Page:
The idea seemed so simple at first. It’s Canada Day today and what better way to honour the Canadian horror master on a prolific fright site than to celebrate a new short that has come from the genius. Yes, the plan was so simple. To watch new short The Nest and then write a few words on its daring, evocative work and proclaim, loudly, that David Cronenberg is indeed the best director out there…again. And then I watched The Nest. To give you a clue to how I reacted, it’s three a clock in the morning and I cannot sleep.
The Nest is such a simple story though; a woman believes that there is a wasp nest in her left breast and a man talks her through amputating it away. What Cronenberg offers is not a guttural amount of disgust, raging bile for his visual theatrics that made The Fly and Videodrome so goddamn good. Instead, in a similar tonal shift to Cosmopolis, he strips back the horrific imagery and concentrates on one haunting one that will get under your skin like the titular hive swarming in your own bosom.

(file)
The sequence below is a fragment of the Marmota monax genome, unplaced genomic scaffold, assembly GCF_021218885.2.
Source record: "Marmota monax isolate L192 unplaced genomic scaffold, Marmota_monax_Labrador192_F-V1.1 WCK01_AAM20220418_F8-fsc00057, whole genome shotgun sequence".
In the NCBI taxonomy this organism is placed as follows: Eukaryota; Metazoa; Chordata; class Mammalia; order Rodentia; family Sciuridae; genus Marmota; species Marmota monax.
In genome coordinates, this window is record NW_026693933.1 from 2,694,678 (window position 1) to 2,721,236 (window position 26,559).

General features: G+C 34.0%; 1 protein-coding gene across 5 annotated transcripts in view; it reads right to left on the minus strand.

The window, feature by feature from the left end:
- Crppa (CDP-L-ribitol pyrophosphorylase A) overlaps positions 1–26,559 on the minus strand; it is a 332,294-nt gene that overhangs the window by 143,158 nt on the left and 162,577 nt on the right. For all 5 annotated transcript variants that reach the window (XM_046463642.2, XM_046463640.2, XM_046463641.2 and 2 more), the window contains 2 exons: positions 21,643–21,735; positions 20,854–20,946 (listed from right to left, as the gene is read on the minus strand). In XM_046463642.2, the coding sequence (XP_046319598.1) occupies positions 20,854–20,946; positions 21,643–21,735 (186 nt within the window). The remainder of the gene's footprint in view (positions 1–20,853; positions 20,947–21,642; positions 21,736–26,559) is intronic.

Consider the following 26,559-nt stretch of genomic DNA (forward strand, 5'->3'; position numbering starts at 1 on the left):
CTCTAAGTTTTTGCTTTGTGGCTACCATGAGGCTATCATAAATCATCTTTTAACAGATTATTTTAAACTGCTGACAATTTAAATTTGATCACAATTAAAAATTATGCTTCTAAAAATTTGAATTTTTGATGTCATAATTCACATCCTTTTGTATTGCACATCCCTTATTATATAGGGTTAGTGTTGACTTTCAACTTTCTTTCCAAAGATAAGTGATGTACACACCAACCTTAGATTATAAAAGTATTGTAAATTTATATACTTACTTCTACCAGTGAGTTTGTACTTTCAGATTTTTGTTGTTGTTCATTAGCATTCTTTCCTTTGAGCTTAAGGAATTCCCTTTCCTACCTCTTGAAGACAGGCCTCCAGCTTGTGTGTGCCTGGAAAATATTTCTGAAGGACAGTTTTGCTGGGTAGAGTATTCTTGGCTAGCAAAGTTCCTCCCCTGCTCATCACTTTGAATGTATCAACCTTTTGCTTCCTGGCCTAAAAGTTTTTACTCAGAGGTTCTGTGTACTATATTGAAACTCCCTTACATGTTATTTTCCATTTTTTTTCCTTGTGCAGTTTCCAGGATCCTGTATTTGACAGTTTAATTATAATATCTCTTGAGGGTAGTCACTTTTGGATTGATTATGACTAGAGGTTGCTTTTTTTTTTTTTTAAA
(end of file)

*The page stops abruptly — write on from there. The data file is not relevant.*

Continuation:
It’s a case of less is more, Cronenberg lets our imagination one wild, giving us more questions to our curious nightmares than actual answers. Is the cameramen actually a surgeon, ready to remove the vicious wasps from her? Is he a psychologist talking to one of his patients and trying to coerce the truth from her? The adhoc background in a basement and the eerie hum of eyes on the woman allow it to feel more akin to horror. The dialogue slides you into this tale of imagery or imaginary wasps and it is tantalisingly well done.
It’s a simple story. Yet it subverts sublime sensations in order to perpetuate curiosity from the audiences gaze, toying with turmoil over what is real or not. And what’s more, you’ll come away feeling a little more uneasy as invisible bugs clamber over you.